So how am I going to make that side of things go faster? To some extent there’s no way for me to rush the creativity of my players. If they can’t come up with anything they like, they can’t come up with anything they like. I’ve certainly had that problem today, getting 720 and 530 words into two different tries for a flash fiction piece and liking neither of them. But I think I should write three examples of different kinds of facts for each of the prompts and include them in the additional materials that I print up. I can also include my little reminders about how people should make their facts more badass than not, and how they should create further engagement with the world if at all possible. Maybe I’m deviating from the original intent, but I don’t want players to hobble themselves because they decided to make their fact about “some special trait” be ‘dies their hair green’ when other people are throwing around things like ‘walked barefoot through the Valley of Knives both ways, in the middle of winter.’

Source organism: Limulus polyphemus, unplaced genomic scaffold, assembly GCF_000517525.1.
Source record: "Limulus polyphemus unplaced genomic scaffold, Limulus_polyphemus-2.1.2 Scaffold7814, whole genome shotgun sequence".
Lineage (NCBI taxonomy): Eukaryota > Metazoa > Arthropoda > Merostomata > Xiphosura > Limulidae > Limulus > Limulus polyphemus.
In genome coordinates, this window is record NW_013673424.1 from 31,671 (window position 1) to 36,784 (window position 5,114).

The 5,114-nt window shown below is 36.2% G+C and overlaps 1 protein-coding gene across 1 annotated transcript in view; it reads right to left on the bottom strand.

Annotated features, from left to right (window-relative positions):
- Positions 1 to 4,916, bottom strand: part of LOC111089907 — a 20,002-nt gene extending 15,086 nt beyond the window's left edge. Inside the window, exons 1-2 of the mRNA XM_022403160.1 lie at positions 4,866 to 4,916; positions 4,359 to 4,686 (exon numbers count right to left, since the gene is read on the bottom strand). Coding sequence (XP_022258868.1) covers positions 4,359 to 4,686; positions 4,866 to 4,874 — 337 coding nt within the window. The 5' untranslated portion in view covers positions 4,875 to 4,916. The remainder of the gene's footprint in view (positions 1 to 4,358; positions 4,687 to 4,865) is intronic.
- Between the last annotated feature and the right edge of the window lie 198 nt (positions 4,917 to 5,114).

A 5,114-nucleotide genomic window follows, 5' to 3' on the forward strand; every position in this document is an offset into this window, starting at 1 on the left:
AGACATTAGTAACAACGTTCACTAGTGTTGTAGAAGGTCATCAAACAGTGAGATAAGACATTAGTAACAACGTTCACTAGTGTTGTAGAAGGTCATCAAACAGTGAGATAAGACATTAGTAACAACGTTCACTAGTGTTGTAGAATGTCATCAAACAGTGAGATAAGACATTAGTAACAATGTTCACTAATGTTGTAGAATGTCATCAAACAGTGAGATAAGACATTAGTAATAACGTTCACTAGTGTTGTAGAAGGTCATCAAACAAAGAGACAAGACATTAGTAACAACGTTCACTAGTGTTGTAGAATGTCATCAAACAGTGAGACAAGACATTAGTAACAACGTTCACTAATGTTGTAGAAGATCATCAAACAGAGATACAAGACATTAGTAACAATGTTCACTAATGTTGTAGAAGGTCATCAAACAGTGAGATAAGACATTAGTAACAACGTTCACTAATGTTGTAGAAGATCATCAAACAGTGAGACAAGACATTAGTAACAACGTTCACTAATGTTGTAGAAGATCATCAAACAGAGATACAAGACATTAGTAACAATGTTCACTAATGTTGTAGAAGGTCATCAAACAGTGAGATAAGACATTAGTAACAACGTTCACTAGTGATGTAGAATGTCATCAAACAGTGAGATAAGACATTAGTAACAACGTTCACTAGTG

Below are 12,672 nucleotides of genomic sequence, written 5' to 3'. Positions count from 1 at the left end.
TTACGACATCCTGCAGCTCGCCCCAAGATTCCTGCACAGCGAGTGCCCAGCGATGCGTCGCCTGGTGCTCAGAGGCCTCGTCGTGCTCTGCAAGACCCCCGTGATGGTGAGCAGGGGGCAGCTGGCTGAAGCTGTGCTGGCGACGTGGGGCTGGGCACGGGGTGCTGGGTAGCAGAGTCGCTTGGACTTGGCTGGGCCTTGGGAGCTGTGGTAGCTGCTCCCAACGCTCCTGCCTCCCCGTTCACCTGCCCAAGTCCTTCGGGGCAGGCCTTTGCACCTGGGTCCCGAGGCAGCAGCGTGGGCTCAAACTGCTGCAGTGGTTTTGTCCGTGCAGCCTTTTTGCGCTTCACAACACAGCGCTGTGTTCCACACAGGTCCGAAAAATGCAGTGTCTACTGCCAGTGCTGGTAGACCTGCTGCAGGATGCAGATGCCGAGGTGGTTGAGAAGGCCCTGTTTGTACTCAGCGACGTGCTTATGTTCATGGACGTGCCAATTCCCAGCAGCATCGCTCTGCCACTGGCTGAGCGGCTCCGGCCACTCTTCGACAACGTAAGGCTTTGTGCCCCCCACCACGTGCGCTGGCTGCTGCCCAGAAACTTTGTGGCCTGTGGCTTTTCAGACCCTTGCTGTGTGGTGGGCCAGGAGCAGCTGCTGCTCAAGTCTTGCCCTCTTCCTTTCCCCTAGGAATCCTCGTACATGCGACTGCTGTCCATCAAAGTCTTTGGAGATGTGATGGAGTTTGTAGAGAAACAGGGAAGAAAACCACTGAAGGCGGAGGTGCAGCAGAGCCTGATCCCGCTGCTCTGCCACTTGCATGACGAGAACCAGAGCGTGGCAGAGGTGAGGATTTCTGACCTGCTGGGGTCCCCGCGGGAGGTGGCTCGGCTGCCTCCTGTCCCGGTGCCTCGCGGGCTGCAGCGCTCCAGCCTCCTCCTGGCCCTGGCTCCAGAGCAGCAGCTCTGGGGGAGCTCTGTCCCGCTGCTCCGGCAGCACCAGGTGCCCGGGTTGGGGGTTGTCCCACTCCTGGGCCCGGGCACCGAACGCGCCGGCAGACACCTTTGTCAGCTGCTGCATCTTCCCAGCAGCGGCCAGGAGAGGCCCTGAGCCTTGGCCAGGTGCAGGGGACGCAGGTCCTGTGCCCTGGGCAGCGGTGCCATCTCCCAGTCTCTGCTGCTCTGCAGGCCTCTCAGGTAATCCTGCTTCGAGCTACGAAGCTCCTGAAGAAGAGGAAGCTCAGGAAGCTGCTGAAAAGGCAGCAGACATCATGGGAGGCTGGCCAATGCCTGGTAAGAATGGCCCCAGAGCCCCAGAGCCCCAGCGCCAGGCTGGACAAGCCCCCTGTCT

And, if all else fails, they can write their facts while we play. Heck, that might be the best possible option. If I prep some adventures right now so that I can start game the moment people have the relevant numbers, and start with the characters already undertaking some task, I’m pretty sure a bunch of improv trained LARP campers can come up with some personal character details.
Oh, yeah, the session was awesome. I’ll probably talk more about it later, but suffice to say that improvising and flying by the seat of your pants is really easy in this system. It’s great, and fighting spooky snake sorcerers in a dark and creepy space is scary.
There’s a tradition at the overnight LARP camp where I work, one that has been carefully nurtured by my friend Zach, of playing RPGs when you’re not busy LARPing. Zach has run a wide variety of games at camp, but in the past few years he’s used Old School Renaissance games almost exclusively. I think I’ve finally discovered why.
I’m settling back in to the East coast, my body is on the mend, and I’m waiting to find out whether or not I’m about to get sick again. So far so good!